Staring through a few layers of glass at various angles, I see small trees and the open sky bright and pastel blue. Upon further inspection, the view shifts to the lightpost peaking over the tree tops, the concrete parking lot and its sparse cars of myself and my coworkers, and a skeletal sky scraper. The words "under construction" come to mind as being the words that should first come to mind. The dual layer glass casts reflections of construction cranes and "efficiency" apartments blaring in the technocolor contrast of urban decay and development.

So, where does that leave us? We have reached "the future", but it is not the future science fiction books and films of the past - or perhaps they are of "the present" - promised us. Where are the flying cars? The stilted homes high in the atmosphere? Where is the day-to-day deep space travel? Hell, we haven't even tapped into solar energy yet.

What happened to the worlds of the past? The elegance and honor between swordsmen, knights, and samurai? The grittiness of the Old West gunslingers? We have been tamed. Caged. Dishonored. Evolved. Civilized. For the human race, the human species, the human animal, the words are synonomous.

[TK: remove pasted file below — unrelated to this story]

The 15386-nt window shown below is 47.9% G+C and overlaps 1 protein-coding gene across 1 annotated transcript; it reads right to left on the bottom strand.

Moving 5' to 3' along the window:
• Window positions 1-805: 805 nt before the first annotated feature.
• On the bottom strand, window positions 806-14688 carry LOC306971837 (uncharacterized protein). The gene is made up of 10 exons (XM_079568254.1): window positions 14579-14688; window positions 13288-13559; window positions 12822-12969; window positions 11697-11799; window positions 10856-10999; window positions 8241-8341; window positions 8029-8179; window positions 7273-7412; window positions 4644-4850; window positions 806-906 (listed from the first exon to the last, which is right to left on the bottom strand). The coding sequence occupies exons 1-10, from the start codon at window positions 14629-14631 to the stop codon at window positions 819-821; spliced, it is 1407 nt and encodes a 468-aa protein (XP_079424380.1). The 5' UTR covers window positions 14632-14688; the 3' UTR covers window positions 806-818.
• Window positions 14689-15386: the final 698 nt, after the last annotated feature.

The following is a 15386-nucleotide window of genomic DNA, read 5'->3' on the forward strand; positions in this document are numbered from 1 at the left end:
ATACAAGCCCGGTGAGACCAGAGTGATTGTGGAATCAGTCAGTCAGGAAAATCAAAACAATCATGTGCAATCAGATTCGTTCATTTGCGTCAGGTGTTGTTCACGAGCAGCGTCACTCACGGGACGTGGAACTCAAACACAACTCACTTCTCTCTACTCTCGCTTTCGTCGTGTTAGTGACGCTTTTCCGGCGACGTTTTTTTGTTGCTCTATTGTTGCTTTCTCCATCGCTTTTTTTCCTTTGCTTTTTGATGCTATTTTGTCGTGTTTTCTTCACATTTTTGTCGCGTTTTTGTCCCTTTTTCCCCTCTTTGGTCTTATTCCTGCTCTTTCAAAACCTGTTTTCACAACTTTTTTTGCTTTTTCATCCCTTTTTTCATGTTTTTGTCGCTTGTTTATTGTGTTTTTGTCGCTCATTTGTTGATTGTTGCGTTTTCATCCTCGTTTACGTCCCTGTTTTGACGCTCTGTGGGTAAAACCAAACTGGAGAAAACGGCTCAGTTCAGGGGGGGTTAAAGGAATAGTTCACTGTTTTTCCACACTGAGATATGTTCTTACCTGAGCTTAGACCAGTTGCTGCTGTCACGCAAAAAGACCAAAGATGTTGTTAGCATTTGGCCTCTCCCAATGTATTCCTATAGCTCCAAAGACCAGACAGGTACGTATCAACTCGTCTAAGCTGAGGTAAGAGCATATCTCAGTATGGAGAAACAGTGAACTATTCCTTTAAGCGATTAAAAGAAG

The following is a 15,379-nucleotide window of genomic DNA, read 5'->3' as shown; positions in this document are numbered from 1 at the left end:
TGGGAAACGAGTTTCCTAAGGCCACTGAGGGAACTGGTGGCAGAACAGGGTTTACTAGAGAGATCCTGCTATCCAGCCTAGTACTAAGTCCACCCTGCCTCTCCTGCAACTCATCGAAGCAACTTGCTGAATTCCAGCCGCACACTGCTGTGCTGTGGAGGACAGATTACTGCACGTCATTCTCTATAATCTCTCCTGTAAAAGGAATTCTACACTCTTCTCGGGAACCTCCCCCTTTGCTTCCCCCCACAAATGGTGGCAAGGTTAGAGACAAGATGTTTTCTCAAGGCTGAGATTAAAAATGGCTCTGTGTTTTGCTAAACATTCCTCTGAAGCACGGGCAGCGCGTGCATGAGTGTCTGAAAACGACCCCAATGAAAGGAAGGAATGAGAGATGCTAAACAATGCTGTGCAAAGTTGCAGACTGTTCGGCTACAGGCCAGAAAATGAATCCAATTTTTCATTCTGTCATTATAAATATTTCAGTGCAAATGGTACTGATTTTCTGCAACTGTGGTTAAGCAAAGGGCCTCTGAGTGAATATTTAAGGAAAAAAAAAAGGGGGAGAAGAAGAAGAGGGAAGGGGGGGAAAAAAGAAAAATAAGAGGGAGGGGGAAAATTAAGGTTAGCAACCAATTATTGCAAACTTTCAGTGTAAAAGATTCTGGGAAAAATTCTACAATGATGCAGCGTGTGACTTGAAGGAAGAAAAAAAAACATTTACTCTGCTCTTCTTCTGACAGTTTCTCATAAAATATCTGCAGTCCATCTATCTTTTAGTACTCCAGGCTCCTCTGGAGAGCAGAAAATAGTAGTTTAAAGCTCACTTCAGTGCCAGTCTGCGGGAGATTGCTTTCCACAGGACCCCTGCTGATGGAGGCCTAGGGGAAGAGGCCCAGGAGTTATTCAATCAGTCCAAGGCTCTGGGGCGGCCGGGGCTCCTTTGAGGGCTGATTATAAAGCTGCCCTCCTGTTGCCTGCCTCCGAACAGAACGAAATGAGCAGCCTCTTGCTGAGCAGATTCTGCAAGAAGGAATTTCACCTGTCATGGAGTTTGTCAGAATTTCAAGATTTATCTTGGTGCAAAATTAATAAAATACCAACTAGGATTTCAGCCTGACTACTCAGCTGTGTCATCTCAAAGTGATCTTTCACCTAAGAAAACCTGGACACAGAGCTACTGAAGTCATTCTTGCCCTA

We keep producing works of fiction about the Old West, feudal Japan and Europe, and galaxies far, far away. We keep hoping that one day we will set foot on worlds beyond the stars. Getting more and more curious about the universe at large as our own world, our city, our own comfort zone grows consistently smaller. Expansionism shrinks the world. We want the future the past promised us. We were lied to. On the outside, we accepted this lie. On the inside, however, we still look to the stars. We still watch films of times of old filled with violence, chivalry, honor, and lawlessness. Somewhere along the way, we let "civilization" become our cage. Cities became our zoos. Our prisons.

And yet, would we be able to survive in the wilds between city-prisons? How many of us could live off the land now that we have been domesticated? Would we be able to survive as feral humans? After domesticating ourselves, we realized we still want to be part of the wilderness. The deepseeded instinct to survive, to stand on our own, to rise against that which would oppose us. We are our own worst enemy, without a doubt.

Perhaps, one day we will abandon this world for a new wilderness. When are cities become one. When cities become city. When borders cease to exist simply because there is no longer space to divide. As we realize just how small our little world really is. How insignificant. Perhaps then we will search the skies of infinite black for another world with blue skies.

One day. When the future becomes the present. When the past becomes the future. When space and time become obsolete. We will search. We will find. We will once again take up the role of explorers. The role we once held here in our own little world when it still seemed so big. New. Undiscovered.